To learn more about Jo please read her short interview.
ALA conferences are truly like no other library conference (not any I’ve experienced anyway!). I’m a UK resident and our ‘large’ library conferences have maybe 300 delegates – that’s not even 2% of the typical numbers attending ALA Annual so there’s quite a difference in size!
I was really fortunate to have been able to secure funding from the John Campbell Trust and support from my employer to attend my first ALA Annual conference last year, and absolutely loved every minute of it. I thought I’d write some tips for first-time attendees (this is from an international perspective but many will be applicable to anyone).
- Find out more about the host city to make the most of your visit – I found some great restaurants to try and also managed to fit in visits to local attractions before and after the conference.
- Use the online conference schedule before you leave – I didn’t get chance to spend time scheduling whilst I was there so was really grateful that I’d picked a few sessions that I definitely wanted to attend (and some extras that I’d quite like to attend) before I left.
- Consider travel time between sessions – I hadn’t really realised just how far apart the sessions were and missed most of a session I really wanted to attend because I messed up my scheduling and travel plans. Some hotels are over the other side of the city, and even those in the main conference venue might be a good 10-15 minute walk (the convention centre at New Orleans is over a mile long!). Use the conference shuttle bus to get between venues (this is a great way to meet new people too), but make sure you know the shuttle timetable so you know where to be and when to leave to get to your session on time.
- Vote with your feet – don’t be afraid to switch sessions if something isn’t what you had hoped, or leave early if there’s another session you want to attend. It’s always polite to sit near the back if you think you might leave early, but there’s so much going on that people really do understand and won’t take it personally.
- Don’t try to do the whole exhibition in one go – it’s a large exhibition so I found it best to split it up and view certain sections at a time between sessions.
- Don’t be afraid to schedule in down-time – you really will need it!
- Take advantage of the free food/drink – I didn’t manage to maximise this and it was definitely a mistake. Vendors often have sponsored breakfasts or drinks receptions (sometimes with buffets), this can really save some money!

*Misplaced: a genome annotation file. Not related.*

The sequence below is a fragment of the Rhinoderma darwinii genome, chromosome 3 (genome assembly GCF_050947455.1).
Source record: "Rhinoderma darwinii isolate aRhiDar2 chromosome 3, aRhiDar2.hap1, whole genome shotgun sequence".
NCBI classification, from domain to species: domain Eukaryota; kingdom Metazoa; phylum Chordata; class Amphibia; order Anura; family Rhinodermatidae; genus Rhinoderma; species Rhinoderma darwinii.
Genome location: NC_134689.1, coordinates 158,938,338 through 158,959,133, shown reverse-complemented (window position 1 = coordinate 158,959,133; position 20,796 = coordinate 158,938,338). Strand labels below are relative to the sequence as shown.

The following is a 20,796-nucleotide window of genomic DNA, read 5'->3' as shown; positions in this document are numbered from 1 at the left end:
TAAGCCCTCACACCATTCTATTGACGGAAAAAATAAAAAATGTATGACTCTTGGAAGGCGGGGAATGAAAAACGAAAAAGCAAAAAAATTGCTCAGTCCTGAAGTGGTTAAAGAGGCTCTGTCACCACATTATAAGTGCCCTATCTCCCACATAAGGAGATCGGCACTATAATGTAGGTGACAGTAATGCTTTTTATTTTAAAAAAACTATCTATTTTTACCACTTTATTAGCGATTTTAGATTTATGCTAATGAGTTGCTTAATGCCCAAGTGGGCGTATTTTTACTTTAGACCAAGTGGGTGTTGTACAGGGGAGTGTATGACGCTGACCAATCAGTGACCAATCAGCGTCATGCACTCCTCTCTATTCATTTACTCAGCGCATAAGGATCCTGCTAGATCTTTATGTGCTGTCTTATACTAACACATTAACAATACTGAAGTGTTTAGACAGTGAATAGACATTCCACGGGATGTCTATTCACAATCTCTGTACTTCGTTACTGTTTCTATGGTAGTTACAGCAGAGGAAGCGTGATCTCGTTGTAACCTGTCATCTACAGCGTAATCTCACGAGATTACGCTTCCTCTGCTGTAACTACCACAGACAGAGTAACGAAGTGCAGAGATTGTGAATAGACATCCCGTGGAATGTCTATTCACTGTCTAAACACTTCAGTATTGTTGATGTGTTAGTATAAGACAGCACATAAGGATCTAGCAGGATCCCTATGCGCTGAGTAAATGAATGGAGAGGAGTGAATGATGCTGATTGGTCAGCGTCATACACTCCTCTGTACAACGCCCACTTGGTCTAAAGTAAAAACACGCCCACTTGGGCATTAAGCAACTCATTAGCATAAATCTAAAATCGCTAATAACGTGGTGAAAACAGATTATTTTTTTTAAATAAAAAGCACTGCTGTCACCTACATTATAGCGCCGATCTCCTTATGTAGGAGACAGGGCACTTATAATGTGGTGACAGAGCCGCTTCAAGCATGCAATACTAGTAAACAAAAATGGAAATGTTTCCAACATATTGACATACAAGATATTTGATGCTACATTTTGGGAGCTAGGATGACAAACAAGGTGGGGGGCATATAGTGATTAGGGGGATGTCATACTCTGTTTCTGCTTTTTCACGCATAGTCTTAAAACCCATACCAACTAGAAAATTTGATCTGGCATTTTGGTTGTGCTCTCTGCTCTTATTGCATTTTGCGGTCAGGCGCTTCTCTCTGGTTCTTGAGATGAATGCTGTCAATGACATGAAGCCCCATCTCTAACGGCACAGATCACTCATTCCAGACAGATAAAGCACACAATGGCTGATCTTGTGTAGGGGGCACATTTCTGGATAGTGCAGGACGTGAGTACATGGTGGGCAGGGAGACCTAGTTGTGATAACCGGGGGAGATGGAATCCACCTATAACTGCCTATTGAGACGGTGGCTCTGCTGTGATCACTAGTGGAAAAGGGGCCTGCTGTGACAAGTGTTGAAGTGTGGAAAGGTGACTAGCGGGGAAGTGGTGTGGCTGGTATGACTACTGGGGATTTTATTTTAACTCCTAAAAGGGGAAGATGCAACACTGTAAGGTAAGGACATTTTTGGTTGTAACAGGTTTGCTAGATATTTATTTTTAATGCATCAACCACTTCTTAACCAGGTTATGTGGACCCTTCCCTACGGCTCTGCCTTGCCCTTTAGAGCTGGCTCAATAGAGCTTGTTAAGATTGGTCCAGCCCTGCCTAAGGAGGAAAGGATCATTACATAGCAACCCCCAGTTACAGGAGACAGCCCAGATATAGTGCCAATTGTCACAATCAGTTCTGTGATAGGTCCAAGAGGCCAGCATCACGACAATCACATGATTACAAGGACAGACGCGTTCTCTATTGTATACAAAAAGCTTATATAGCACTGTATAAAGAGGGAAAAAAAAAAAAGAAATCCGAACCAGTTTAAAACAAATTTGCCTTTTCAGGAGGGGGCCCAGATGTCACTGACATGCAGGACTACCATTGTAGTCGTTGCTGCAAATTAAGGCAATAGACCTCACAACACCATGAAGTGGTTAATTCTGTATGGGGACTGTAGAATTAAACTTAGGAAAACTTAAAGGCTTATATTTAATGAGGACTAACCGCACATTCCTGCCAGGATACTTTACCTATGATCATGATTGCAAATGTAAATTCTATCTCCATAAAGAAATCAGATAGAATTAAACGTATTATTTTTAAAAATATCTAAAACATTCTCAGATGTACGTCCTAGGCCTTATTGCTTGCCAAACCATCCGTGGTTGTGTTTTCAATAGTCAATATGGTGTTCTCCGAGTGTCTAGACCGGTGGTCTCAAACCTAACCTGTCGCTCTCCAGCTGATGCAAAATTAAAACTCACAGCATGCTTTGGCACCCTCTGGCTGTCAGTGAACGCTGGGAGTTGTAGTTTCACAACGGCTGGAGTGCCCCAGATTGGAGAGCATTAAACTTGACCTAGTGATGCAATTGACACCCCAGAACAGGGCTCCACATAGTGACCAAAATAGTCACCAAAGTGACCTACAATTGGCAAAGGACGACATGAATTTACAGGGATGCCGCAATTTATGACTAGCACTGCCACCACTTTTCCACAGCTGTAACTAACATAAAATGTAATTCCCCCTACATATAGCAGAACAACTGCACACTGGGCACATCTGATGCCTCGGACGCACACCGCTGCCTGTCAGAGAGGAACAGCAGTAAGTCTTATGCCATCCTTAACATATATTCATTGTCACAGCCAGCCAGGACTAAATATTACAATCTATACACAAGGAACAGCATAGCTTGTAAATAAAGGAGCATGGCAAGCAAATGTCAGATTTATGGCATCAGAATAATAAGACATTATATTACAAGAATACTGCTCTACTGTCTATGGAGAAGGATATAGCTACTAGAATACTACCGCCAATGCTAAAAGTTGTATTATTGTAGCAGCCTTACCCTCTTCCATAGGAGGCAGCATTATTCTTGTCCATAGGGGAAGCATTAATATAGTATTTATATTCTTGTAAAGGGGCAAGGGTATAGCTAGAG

- Carry snack food with you – it can be difficult to schedule in eating, especially if you have to find somewhere to get food and queue up too. Sometimes you will want to hook up with friends to eat, but other days you just might not have time, so carry some cereal bars or crisps (potato chips) to keep you going. A water bottle comes in handy too – I was constantly refilling mine throughout the day.
- Be comfortable – you’ll be walking lots during the conference, and you’ll be in a variety of different environments and temperatures. Wear layers, and comfortable shoes; I wore Fitflops in New Orleans and they were perfect during the day (though probably wouldn’t be suitable for the more formal dinners if you choose to attend those).
- Be flexible with your plans – both for the sessions and in your freetime. There will be loads of great opportunities so grab them whilst you can. Chat to everyone you meet; librarians are such friendly people – and the ribbons on people’s badges (which show which groups people are members of) can be a useful way of knowing a little about them or a potential conversation starter. Most of all – ENJOY IT!
The best piece of advice I can give anyone considering attending an ALA conference is to #makeithappen! Grab any opportunity you can to get yourself there, it really is worth the investment. I loved it so much that I’m going back again next year – I was encouraged by many people I met at ALA Annual to apply for ALA Emerging Leaders and I was delighted to be offered a place on the 2012 class (now I just need to source funding). I hope to see some of you at ALA Midwinter in Dallas and ALA Annual in Anaheim!
CC BY-NC-SA 2.0 via The Shifted Librarian